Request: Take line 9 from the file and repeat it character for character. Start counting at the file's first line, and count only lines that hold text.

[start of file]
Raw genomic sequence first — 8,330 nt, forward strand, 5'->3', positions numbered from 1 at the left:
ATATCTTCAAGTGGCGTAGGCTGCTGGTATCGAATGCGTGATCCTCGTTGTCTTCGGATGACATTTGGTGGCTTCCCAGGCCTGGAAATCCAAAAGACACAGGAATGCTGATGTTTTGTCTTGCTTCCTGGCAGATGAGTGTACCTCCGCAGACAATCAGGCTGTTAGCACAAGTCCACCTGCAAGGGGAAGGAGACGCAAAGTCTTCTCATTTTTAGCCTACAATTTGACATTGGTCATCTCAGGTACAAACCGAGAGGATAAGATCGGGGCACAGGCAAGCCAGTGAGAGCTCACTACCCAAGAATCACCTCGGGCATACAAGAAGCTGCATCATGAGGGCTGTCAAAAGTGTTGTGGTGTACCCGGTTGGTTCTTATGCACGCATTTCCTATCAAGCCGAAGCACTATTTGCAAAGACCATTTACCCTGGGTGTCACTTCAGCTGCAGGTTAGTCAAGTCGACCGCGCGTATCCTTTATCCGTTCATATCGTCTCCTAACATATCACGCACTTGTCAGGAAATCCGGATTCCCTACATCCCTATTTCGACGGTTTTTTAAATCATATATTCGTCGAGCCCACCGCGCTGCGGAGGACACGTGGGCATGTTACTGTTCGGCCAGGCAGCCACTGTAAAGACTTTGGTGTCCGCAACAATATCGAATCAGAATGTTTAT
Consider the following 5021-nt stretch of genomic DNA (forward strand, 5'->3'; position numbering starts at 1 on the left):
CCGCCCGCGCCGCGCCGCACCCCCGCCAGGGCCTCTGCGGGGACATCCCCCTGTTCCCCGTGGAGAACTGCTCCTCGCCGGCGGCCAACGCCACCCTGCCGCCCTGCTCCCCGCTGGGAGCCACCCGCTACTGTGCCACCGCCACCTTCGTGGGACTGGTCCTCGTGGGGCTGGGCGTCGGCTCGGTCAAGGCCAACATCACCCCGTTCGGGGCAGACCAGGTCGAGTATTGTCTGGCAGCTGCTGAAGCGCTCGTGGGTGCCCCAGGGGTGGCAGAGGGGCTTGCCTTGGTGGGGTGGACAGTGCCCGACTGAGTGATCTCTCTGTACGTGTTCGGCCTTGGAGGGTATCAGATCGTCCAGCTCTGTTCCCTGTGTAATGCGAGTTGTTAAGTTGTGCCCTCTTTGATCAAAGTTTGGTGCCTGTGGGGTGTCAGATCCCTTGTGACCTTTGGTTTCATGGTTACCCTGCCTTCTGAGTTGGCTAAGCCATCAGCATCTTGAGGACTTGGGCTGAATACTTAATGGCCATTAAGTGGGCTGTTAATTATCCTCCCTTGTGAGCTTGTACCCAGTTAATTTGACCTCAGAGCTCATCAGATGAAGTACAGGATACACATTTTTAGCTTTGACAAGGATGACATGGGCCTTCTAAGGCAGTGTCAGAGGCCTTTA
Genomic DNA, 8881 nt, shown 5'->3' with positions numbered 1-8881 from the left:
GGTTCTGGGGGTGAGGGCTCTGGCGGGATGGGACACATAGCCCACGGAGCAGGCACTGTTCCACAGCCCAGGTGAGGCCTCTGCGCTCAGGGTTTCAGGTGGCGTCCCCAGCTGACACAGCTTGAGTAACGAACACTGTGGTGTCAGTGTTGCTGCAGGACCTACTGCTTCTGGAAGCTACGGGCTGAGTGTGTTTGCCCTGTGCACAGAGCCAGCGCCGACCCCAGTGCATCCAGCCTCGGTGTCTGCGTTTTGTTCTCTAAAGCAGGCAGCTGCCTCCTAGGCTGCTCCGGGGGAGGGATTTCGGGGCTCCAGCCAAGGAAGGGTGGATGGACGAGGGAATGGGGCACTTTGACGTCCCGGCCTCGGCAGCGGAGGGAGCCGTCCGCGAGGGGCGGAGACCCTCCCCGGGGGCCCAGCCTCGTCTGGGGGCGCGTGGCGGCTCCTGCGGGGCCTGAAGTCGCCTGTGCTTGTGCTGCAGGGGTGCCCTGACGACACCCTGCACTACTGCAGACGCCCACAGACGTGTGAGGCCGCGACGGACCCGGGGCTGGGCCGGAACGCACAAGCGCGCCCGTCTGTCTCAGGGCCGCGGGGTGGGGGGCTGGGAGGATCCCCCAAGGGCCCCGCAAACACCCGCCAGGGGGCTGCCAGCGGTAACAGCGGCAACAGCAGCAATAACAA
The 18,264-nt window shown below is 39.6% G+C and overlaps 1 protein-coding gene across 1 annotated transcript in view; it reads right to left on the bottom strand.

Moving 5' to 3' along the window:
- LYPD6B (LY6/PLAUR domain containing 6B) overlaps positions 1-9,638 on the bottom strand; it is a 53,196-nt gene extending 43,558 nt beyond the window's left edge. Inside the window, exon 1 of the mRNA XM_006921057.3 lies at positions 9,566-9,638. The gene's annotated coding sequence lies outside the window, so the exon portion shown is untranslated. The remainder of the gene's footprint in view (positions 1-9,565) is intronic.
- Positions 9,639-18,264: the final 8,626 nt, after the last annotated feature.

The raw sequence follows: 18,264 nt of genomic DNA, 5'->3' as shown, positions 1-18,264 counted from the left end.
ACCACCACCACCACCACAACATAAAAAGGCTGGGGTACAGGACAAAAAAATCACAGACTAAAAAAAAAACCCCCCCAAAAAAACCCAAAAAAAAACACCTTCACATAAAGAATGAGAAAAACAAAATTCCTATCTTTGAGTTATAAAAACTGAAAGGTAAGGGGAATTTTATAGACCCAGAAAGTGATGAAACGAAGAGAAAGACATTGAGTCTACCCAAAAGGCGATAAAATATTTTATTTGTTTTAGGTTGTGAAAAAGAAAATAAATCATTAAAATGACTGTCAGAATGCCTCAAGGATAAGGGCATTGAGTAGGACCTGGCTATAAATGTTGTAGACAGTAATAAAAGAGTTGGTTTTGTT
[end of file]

- LYPD6B (LY6/PLAUR domain containing 6B) overlaps positions 1-9,638 on the bottom strand; it is a 53,196-nt gene extending 43,558 nt beyond the window's left edge. Inside the window, exon 1 of the mRNA XM_006921057.3 lies at positions 9,566-9,638. The gene's annotated coding sequence lies outside the window, so the exon portion shown is untranslated. The remainder of the gene's footprint in view (positions 1-9,565) is intronic.